Algorithm construction
Algorithm Construction Algorithm

  • Associated augmented Lagrangian

  • Two key steps in deriving D-LMS

    • Resort to the alternating-direction method of multipliers

      Gain desired degree of parallelization

    • Apply stochastic approximation ideas

      Cope with unavailability of statistical information

D lms recursions and operation

Steps 1,2: Algorithm

Step 3:







Bridge sensor




D-LMS Recursions and Operation

  • In the presence of communication noise, for and

  • Simple, distributed, only single-hop exchanges needed

Step 1:

Step 2:

Step 3:

Error form d lms
Error-form D-LMS Algorithm

  • Study the dynamics of

    • Local estimation errors:

    • Local sum of multipliers:

      (a1) Sensor observations obey where the zero-mean white noise has variance

  • Introduce and

Lemma: Under (a1), for then where

and consists of the blocks

and with

Performance metrics

MSD Algorithm




Performance Metrics

  • Local (per-sensor) and global (network-wide) metrics of interest

    (a2) is white Gaussian with covariance matrix

    (a3) and are independent

  • Define

  • Customary figures of merit

Tracking performance

Proposition: AlgorithmUnder (a2)-(a4), the covariance matrix of obeys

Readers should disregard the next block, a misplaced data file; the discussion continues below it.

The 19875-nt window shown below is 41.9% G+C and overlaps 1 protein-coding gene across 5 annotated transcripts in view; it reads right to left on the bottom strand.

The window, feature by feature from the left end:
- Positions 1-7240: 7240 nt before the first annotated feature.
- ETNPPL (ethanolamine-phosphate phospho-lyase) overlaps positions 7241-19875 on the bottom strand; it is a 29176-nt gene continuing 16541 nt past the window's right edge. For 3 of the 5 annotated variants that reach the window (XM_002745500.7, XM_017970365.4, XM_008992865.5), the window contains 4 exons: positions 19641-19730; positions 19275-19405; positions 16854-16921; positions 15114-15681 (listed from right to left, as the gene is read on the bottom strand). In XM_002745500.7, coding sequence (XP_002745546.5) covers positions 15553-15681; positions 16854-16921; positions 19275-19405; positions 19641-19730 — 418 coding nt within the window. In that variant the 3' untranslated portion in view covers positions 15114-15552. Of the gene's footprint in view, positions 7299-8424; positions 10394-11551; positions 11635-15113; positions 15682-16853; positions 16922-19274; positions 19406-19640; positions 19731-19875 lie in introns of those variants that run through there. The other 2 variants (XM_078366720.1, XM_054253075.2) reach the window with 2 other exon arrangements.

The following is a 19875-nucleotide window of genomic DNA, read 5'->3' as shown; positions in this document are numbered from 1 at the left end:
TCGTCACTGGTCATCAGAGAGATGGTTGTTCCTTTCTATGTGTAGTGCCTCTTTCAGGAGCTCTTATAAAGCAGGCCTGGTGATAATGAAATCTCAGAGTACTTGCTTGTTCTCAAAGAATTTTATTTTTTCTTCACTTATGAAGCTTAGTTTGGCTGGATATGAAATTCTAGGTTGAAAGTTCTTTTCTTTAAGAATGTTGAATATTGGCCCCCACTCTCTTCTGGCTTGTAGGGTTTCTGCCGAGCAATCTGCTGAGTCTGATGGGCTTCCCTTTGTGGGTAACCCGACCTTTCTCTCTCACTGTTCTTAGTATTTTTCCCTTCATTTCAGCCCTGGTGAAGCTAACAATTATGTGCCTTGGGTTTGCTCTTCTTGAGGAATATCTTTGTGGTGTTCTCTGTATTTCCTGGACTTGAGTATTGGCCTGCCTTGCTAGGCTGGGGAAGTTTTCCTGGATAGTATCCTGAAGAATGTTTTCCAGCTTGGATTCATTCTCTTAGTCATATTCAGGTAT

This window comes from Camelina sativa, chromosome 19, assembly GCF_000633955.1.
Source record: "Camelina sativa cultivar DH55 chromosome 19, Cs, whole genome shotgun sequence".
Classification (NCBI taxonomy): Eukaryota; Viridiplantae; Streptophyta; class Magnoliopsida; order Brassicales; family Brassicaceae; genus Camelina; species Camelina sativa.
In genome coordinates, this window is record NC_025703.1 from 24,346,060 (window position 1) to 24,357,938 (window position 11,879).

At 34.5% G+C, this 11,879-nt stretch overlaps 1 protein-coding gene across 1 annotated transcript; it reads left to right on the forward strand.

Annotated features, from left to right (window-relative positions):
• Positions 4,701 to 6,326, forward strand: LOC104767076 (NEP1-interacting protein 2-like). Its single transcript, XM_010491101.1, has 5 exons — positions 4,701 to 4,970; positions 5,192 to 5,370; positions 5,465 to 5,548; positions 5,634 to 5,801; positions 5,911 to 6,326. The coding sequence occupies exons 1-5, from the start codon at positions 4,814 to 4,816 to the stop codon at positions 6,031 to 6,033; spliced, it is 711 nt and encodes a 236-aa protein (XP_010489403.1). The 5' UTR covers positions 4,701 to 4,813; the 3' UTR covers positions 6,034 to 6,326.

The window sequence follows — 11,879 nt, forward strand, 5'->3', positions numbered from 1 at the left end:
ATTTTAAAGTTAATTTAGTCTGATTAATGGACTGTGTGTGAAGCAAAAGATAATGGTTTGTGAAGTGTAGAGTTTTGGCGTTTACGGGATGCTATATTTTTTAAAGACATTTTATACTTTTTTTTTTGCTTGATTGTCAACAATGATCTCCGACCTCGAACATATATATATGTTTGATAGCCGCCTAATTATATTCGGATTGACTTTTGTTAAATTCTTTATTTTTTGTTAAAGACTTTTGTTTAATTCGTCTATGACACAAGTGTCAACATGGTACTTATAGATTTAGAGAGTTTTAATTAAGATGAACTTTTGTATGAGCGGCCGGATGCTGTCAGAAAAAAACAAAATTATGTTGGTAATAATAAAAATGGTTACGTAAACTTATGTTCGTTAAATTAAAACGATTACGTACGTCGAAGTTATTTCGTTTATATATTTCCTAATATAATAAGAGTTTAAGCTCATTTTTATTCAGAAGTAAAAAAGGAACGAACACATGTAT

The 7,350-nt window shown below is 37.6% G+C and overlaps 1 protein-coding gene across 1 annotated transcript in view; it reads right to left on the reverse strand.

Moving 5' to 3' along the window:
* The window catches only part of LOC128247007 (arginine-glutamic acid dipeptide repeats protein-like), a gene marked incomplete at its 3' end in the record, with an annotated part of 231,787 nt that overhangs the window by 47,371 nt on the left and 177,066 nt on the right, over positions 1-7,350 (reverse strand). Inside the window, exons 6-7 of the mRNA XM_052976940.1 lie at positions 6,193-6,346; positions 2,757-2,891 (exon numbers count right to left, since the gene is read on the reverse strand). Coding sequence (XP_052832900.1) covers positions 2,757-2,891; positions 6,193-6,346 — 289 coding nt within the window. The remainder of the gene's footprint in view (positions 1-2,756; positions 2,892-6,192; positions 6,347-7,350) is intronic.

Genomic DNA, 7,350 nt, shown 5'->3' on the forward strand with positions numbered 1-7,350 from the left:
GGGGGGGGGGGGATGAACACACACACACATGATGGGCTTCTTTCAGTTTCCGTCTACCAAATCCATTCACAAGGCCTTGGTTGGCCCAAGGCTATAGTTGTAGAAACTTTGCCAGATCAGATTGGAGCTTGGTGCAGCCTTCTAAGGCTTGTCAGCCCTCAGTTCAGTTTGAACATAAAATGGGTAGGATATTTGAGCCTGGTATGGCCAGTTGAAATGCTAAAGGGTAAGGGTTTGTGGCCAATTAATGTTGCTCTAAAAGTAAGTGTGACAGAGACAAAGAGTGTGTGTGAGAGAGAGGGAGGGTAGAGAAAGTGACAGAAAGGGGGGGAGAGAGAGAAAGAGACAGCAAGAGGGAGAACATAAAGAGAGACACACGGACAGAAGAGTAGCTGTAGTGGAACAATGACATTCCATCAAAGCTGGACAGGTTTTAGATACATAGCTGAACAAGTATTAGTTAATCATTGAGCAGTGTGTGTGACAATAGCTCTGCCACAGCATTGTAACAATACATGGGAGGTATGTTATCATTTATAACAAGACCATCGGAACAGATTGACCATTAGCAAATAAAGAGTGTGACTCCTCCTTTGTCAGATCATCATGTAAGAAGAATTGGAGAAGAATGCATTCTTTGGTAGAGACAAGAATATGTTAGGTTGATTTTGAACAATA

with . Equivalently, after vectorization


Tracking Performance

(a4) Random-walk model: where is zero-mean white with covariance ; independent of and

  • Let where

  • Convenient c.v.:

Stability and s s performance

Proposition: Algorithm Under (a1)-(a4), the D-LMS algorithm achieves consensus in the mean, i.e., provided the step-size is chosen such that with

Proposition: Under (a1)-(a4), the D-LMS algorithm is MSE stable for sufficiently small

Stability and S.S. Performance

  • MSE stability follows

    • Intractable to obtain explicit bounds on

  • From stability, has bounded entries

    • The fixed point of is

    • Enables evaluation of all figures of merit in s.s.

Step size optimization
Step-size Optimization Algorithm

  • If optimum minimizing EMSE

  • Not surprising

    • Excessive adaptation MSE inflation

    • Vanishing tracking ability lost

  • Recall

  • Hard to obtain closed-form , but easy numerically (1-D).

Simulated tests

Regressors: Algorithm w/

; i.i.d.; w/

Observations: linear data model, WGN w/

Time-invariant parameter:

Random-walk model:

Simulated Tests

node WSN, Rx AWGN w/ ,

, D-LMS:

Concluding summary
Concluding Summary Algorithm

  • Developed a distributed LMS algorithm for general ad hoc WSNs

  • Detailed MSE performance analysis for D-LMS

    • Stationary setup, time-invariant parameter

    • Tracking a random-walk

  • Analysis under the simplifying white Gaussian setting

    • Closed-form, exact recursion for the global error covariance matrix

    • Local and network-wide figures of merit for and in s.s.

    • Tracking analysis revealed minimizing the s.s. EMSE

  • Simulations validate the theoretical findings

    • Results extend to temporally-correlated (non-) Gaussian sensor data